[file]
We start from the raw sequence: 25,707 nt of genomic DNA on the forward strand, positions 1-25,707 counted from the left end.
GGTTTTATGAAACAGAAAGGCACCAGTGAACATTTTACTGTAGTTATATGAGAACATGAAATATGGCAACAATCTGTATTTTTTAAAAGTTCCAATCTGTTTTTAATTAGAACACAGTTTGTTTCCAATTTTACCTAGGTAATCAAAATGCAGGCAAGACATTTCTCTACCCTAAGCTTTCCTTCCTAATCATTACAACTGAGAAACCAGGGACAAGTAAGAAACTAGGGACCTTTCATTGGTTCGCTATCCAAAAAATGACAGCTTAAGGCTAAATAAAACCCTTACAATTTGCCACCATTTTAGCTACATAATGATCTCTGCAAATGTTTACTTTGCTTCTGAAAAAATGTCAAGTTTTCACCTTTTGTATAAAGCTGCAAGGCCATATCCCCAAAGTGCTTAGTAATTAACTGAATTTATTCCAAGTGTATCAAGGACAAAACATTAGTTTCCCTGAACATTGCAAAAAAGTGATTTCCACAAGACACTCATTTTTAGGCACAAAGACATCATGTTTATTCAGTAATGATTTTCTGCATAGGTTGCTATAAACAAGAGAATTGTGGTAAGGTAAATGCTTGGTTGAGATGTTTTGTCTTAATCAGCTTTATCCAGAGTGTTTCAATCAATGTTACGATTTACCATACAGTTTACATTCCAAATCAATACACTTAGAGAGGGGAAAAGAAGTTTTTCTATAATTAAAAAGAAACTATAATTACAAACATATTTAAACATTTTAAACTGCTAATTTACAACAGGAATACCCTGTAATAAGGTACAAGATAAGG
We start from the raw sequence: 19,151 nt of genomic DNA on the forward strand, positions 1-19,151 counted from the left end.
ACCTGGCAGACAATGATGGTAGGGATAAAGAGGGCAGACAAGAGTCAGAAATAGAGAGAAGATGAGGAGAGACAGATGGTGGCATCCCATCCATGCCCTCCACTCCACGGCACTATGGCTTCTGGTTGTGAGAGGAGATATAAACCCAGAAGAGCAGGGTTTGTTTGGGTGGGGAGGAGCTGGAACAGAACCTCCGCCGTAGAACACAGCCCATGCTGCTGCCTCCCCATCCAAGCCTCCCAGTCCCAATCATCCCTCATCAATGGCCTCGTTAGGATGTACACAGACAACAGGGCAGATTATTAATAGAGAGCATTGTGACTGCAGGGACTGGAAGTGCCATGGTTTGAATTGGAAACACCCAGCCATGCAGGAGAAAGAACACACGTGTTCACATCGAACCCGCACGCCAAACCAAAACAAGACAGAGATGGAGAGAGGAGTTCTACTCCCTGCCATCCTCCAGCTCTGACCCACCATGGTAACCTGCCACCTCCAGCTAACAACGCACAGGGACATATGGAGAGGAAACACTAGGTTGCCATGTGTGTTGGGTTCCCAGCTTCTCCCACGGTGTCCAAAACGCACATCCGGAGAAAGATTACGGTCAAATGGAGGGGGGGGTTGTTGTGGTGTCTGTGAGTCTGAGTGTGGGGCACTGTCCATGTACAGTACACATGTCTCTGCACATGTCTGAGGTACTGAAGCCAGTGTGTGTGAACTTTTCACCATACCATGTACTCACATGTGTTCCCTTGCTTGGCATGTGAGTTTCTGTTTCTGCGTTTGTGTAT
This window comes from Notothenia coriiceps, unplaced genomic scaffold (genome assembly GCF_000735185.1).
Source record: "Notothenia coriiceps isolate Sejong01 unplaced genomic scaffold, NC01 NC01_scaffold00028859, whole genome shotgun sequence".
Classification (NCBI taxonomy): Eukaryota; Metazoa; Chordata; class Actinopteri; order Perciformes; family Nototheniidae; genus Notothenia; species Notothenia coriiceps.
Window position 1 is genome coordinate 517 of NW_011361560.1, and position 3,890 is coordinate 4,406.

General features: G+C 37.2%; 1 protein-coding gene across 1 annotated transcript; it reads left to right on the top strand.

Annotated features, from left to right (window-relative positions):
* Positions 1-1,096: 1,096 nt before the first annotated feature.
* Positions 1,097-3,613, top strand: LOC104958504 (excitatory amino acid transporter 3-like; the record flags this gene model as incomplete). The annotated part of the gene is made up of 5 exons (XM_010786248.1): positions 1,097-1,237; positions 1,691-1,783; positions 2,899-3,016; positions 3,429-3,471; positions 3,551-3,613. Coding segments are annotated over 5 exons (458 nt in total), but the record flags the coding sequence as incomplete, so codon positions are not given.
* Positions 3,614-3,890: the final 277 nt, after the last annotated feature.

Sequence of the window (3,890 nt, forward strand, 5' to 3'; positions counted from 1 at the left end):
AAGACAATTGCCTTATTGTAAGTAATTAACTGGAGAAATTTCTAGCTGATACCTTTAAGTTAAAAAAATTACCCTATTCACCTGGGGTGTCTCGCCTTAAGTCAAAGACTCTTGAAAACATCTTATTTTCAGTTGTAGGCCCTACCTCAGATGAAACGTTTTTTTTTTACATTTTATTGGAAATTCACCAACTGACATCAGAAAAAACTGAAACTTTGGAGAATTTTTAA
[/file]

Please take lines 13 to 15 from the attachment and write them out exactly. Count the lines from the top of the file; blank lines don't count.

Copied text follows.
* Positions 3,614-3,890: the final 277 nt, after the last annotated feature.

Sequence of the window (3,890 nt, forward strand, 5' to 3'; positions counted from 1 at the left end):
AAGACAATTGCCTTATTGTAAGTAATTAACTGGAGAAATTTCTAGCTGATACCTTTAAGTTAAAAAAATTACCCTATTCACCTGGGGTGTCTCGCCTTAAGTCAAAGACTCTTGAAAACATCTTATTTTCAGTTGTAGGCCCTACCTCAGATGAAACGTTTTTTTTTTACATTTTATTGGAAATTCACCAACTGACATCAGAAAAAACTGAAACTTTGGAGAATTTTTAA